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Dickinson College

Breathe Easy: Boa Constrictors Don't Suffocate Their Prey

If you thought boa constrictors suffocated their prey, these researchers say you're mistaken. Here's what actually happens at mealtime.

By Kate Grumke | July 23, 2015

For years, scientists thought when boa constrictors wrap tightly around their prey, they were suffocating their dinner.

But it turns out that theory was probably wrong.

Researchers from Dickinson College wanted to find out what's really happening when boa constrictors kill their food. They discovered the snake is actually cutting off the animal's blood, not its air.

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National Geographic explains: "Once blood flow ceases, organs with high metabolic rates — such as the brain, the liver, and the heart itself — begin to shut down. Doctors call this ischemia. Snakes call it lunch."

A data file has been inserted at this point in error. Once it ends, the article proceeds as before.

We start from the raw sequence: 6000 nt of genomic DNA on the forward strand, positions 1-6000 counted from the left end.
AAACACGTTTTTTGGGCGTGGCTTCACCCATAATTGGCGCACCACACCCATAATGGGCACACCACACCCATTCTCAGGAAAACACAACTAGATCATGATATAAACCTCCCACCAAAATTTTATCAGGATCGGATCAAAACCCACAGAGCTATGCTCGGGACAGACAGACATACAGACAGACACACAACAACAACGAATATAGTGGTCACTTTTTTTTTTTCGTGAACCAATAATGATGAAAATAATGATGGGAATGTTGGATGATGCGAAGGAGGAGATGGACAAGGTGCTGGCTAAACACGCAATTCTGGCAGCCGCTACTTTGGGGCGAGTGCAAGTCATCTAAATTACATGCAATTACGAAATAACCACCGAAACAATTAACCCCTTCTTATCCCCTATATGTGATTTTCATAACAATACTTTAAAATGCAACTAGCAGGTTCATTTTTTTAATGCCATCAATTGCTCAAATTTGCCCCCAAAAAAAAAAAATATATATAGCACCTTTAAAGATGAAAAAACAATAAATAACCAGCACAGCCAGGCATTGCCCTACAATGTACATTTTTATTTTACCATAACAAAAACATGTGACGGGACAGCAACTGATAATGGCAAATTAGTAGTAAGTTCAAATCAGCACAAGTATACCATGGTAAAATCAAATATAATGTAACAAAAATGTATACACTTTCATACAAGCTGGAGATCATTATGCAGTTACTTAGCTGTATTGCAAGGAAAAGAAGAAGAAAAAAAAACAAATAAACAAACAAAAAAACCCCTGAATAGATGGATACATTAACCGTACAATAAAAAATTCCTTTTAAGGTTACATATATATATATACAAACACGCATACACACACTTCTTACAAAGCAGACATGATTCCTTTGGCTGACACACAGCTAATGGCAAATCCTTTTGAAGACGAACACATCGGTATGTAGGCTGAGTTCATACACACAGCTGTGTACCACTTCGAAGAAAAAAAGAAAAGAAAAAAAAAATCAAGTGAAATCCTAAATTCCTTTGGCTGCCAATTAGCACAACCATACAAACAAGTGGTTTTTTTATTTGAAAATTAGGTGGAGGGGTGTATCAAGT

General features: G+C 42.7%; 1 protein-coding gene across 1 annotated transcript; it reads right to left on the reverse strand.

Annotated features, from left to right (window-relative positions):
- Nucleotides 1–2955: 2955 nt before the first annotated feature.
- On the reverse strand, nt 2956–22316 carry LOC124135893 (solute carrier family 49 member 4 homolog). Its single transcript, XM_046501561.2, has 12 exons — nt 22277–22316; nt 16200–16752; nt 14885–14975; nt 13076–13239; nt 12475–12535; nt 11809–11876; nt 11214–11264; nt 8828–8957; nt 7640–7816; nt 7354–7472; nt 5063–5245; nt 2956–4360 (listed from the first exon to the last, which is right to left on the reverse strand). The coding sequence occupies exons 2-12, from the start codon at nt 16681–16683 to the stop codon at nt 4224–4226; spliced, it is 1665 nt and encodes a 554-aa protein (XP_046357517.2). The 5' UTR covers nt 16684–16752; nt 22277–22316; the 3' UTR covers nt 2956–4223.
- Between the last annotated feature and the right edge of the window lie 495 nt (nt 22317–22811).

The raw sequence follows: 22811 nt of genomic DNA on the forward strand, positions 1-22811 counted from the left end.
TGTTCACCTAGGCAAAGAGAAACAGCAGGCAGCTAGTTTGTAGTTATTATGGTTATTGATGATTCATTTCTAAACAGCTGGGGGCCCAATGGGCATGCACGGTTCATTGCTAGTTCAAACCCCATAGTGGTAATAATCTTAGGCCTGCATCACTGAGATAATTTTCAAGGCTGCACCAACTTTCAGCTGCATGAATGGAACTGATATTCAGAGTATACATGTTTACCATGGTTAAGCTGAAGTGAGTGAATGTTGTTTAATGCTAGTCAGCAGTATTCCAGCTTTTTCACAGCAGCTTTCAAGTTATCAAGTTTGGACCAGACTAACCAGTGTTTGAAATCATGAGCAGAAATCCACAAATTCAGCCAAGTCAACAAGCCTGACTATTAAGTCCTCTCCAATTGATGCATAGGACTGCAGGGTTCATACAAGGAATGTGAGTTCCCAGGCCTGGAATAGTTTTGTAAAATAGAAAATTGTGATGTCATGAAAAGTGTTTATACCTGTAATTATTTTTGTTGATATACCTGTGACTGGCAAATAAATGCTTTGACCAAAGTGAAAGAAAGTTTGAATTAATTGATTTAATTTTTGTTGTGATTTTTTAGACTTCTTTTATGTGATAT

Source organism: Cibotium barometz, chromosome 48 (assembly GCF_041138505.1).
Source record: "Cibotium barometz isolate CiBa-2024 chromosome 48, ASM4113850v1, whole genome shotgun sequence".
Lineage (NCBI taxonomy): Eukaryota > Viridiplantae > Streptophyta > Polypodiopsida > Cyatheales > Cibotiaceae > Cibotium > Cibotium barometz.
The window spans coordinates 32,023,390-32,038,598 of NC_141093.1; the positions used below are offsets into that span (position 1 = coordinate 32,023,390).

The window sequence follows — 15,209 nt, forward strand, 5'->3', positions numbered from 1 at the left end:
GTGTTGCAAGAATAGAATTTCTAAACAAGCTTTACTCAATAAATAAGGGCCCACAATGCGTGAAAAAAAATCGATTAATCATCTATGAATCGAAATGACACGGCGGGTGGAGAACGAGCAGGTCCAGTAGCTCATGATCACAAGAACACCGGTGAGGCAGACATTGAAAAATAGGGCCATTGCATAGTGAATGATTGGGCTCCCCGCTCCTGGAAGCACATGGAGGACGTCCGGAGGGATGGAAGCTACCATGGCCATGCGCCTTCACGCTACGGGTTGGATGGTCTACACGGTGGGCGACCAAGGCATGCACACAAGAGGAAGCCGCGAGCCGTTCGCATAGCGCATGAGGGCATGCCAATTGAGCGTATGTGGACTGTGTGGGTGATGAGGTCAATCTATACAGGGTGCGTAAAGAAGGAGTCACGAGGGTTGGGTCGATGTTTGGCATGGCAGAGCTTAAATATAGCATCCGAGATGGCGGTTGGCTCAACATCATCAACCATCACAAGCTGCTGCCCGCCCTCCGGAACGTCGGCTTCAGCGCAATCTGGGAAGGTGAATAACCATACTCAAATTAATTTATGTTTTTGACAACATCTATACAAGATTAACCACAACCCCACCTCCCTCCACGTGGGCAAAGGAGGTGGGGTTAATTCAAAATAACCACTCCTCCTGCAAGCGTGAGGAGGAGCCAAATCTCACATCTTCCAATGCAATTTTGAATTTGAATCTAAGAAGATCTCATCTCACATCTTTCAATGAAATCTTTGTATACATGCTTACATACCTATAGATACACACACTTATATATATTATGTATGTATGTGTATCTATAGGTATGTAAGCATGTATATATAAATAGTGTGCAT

"And we believe that that's a valuable piece of information, something that's interesting to know just in general how snakes function but also specifically to understand how those snakes evolved, how they came about, why they became so successful, why there are so many species to day," said lead researcher Scott Boback, associate professor of biology at Dickinson College.

In 2012, Dickinson researchers also discovered how long the snakes squeeze is based on the victim's heartbeat.

The study involved putting the rats to sleep and measuring their blood pressure as the constrictor squeezed them. The rats died, but the Institutional Animal Care and Use Committee reviewed the project to "make sure [they] did not experience pain or suffer."

This study's findings will be published in the August issue of The Journal of Experimental Biology.

This video includes music by Birocratic / CC BY 3.0.

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